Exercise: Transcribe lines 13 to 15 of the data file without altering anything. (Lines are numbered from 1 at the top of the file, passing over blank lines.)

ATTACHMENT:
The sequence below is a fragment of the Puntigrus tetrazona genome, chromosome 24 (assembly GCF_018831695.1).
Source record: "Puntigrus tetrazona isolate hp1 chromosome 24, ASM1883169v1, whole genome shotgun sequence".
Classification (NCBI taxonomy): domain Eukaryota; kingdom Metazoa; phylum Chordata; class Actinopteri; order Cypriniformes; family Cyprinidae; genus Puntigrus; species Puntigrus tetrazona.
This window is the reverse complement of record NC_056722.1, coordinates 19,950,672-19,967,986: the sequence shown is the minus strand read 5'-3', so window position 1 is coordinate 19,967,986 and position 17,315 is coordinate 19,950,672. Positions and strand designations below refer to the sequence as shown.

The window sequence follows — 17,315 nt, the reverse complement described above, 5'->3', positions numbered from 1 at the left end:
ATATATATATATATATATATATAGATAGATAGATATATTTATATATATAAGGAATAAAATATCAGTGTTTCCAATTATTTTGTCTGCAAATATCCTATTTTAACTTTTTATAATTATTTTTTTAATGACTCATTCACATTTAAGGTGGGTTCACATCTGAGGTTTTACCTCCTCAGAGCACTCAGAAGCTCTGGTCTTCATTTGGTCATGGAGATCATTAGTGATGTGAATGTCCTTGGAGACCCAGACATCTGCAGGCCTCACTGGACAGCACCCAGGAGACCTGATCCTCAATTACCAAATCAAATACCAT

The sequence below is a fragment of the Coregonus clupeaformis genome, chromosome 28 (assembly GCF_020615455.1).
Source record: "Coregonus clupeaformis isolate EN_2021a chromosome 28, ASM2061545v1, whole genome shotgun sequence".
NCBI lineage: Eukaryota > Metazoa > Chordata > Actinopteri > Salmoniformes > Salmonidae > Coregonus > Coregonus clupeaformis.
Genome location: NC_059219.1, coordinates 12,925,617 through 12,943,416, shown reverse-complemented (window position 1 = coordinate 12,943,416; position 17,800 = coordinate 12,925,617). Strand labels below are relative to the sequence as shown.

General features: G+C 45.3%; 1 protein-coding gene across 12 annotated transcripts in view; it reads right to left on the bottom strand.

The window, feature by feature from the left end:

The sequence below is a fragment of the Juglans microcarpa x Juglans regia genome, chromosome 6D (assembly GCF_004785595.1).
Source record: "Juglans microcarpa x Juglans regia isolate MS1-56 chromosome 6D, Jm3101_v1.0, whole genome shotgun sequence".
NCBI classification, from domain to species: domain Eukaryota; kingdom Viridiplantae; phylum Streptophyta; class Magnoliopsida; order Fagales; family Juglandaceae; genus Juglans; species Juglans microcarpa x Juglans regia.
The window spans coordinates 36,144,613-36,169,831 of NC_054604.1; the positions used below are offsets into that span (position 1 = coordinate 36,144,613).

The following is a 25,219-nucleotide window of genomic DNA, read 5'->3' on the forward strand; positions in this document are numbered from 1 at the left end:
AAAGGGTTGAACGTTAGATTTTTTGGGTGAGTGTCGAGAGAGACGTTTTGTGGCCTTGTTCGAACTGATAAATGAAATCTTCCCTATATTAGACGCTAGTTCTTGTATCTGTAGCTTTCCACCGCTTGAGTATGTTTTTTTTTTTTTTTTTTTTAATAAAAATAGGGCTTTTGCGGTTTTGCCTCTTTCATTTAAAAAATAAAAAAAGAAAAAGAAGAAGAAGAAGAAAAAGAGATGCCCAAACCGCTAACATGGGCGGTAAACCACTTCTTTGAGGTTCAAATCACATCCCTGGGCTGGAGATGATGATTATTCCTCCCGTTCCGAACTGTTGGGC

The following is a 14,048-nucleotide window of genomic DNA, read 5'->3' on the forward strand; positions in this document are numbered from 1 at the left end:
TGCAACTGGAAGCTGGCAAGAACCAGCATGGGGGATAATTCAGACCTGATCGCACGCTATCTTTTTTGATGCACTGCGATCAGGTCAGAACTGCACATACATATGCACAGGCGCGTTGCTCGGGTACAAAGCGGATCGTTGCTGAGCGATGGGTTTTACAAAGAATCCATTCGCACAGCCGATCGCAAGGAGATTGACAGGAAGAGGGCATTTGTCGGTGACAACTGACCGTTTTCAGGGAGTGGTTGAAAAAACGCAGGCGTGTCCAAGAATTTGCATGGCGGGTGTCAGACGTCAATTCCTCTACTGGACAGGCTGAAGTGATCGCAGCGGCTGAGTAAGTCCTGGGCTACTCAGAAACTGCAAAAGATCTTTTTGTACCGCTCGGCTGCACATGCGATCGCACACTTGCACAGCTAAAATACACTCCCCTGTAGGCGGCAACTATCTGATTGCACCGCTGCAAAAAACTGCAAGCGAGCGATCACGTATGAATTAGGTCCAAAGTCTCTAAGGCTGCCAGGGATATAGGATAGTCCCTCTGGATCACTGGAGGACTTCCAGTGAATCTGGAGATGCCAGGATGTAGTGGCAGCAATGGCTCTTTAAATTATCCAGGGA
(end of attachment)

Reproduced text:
The sequence below is a fragment of the Juglans microcarpa x Juglans regia genome, chromosome 6D (assembly GCF_004785595.1).
Source record: "Juglans microcarpa x Juglans regia isolate MS1-56 chromosome 6D, Jm3101_v1.0, whole genome shotgun sequence".
NCBI classification, from domain to species: domain Eukaryota; kingdom Viridiplantae; phylum Streptophyta; class Magnoliopsida; order Fagales; family Juglandaceae; genus Juglans; species Juglans microcarpa x Juglans regia.